Confusion (delirium in the elderly)



Delirium is avoidable and treatable – not an accepted factor in ageing!!


Background

Delirium:

  • Substantial morbidity and mortality.
  • Distress to patients and families.
  • Expensive (most common complication of hospital admission for older people - 30% of elderly admissions).
  • If develops, Increase of 8 days in length of hospitalisation (worse physical & cognitive recovery at 12 mths.)
  • Symptoms of delirium persist in about 1/3 of patients with a worse prognosis.

Possible pathophysiology:

  • Neurotransmitter disturbance – ACh >> dopamine
  • Illness related stress overactivity of hypothalamic pituitary-adrenal axis
  • Increase cytokine production (effect on cerebral fxn.)
  • Reduced activity of plasma esterases (drug metabolising)

Criteria for delirium

  • Disturbance of consciousness - reduced ability to focus
  • Changed cognition or development of perceptual disturbance – inc. hallucinations
  • Disturbance of sleep-wake cycle
  • Fluctuations over the course of the day

Three clinical subtypes:

Hyperactive

  • Heightened arousal
  • Sensitivity to surroundings
  • Verbally & physically threatening
  • Aggressive
  • Restless / wandering
  • Carphologia – pulling at clothing

Hypoactive

  • Listless / Sleepy
  • Anorexia / neglect
  • Speech incoherent
  • More common

Mixed

  • Commonest

Clinical diagnosis

More on EM Dx / Mx on Delirium Page.

Three fold assessment:

  1. Cognitive assessment
  2. Collateral history/history of cognitive change
  3. Delirium precipitants and risk factors

Short cognitive tests in acute setting of delirium

Screen in ED with 4AT (on delirium page). Other tests include:

  • Dysnomnia – get patient to identify pen, watch
  • Dysgraphia – write down a sentence
  • Assess orientation in time and space
  • Inattention via serial 7’s or spelling world backward
  • Memory for recent events since delirium began distorted
  • Daily monitoring of MMT

Delirium Risk Factors

  • Age >65
  • Physical frailty
  • Severe illness / Multiple disease
  • Dementia
  • Infection/dehydration
  • Visual / hearing impairment
  • Polypharmacy
  • Alcohol
  • Renal dysfxn
  • Malnutrition

Delirium Precipitants

  • LRTI/ UTI / Catheter
  • Constipation
  • Dehydration, Hypokalaemia
  • Hypercalcaemia, hyper/hypo Na+
  • Stroke, Epilepsy, SDH
  • Hypoxia
  • Sleep deprivation
  • Environmental
    • absence of clock/watch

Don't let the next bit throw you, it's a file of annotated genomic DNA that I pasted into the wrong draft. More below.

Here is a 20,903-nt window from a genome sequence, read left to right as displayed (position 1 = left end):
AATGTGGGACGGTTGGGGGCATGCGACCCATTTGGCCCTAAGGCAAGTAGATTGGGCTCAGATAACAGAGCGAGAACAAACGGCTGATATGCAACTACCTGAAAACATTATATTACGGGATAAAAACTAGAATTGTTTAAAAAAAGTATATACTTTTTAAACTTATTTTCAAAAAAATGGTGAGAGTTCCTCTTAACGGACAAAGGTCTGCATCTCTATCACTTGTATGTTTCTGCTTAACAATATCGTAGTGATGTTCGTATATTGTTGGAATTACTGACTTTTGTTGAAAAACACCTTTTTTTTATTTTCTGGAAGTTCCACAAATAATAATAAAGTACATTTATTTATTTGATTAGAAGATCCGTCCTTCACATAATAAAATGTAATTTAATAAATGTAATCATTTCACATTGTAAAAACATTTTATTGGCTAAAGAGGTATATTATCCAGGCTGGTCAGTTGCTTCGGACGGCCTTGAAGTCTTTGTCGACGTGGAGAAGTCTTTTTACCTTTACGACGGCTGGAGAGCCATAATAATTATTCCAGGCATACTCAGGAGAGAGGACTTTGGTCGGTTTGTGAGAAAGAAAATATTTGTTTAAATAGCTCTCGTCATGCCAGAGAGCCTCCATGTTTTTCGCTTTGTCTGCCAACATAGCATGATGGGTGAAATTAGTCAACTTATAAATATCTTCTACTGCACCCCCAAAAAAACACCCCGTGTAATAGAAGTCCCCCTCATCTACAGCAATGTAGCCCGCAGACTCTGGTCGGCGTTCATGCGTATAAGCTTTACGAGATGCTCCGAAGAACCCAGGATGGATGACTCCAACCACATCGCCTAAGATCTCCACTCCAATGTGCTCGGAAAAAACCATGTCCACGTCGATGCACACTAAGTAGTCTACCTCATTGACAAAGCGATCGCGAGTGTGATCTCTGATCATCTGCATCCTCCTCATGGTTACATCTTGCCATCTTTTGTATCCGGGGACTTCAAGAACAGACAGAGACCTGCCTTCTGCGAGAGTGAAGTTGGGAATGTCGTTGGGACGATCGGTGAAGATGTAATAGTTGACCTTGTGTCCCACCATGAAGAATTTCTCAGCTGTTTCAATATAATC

• absence of reading glasses
    • family member

Specific precipitant drugs

Please check the anti-cholinergic burden calculator (ACBCalc) on the delirium page.

  • Those with anticholinergic activity
  • Antihistamine - diphenhydramine
  • Antispasmodic - Alverine, hyoscyamine
  • Tricyclic antidepressant - Amitriptyline
  • Benzodiazepine - Lorazepam
  • Analgesic - Codeine
  • Antiarrhythmic - Digoxin
  • Diuretic - Furosemide
  • Bladder stabiliser - Oxybutynin
  • Brochodilator - Theophylline

Prevention

  • Orienting communication
  • Early mobilisation and walking
  • Monitoring medications
  • Non-pharm approaches to sleep and anxiety
  • Maintain nutrition and hydration
  • Address vision and hearing impairment

Urgent treatment

Immediate while identifying and correcting underlying causes:

  • Drug use (above) or drug withdrawal
  • Electrolyte and physiologic abnormalities (above)
  • Infection (esp. UTI or respiratory infection)
  • ↓ sensory input (eg, blind, deaf, new surrounds)
  • Intracranial problems (stroke, SDH etc)
  • Urinary retention / faecal impaction, Myocardial problems

Emergency intervention

Please see delirium page for more.

Low dose haloperidol - 0.25mg and 0.5mg every 4 hrs in elderly. Higher doses re- prolongation of QT interval. IV haloperidol is twice as potent as in oral form


Delirium v. Dementia
Delirium Dementia
Sudden onset Insidious onset
Precise time onset Uncertain time of onset
Usually reversible Slowly progressive
Short duration (days/weeks) Long duration (years)
Fluctuations (minutes / hours) Good days and bad days
Abnormal level consciousness Normal level consciousness
Worse at night (sun downing) Often worse at night
Inattention Attention not sustained
Variable disorientation Disorientation time and place
Slow, incoherent, inappropriate speech Difficulty finding right word
Impaired but variable recall Memory loss (particularly recent events)


Content by Dr Íomhar O' Sullivan 22/10/2009. Last reviewed Dr ÍOS 26/05/21.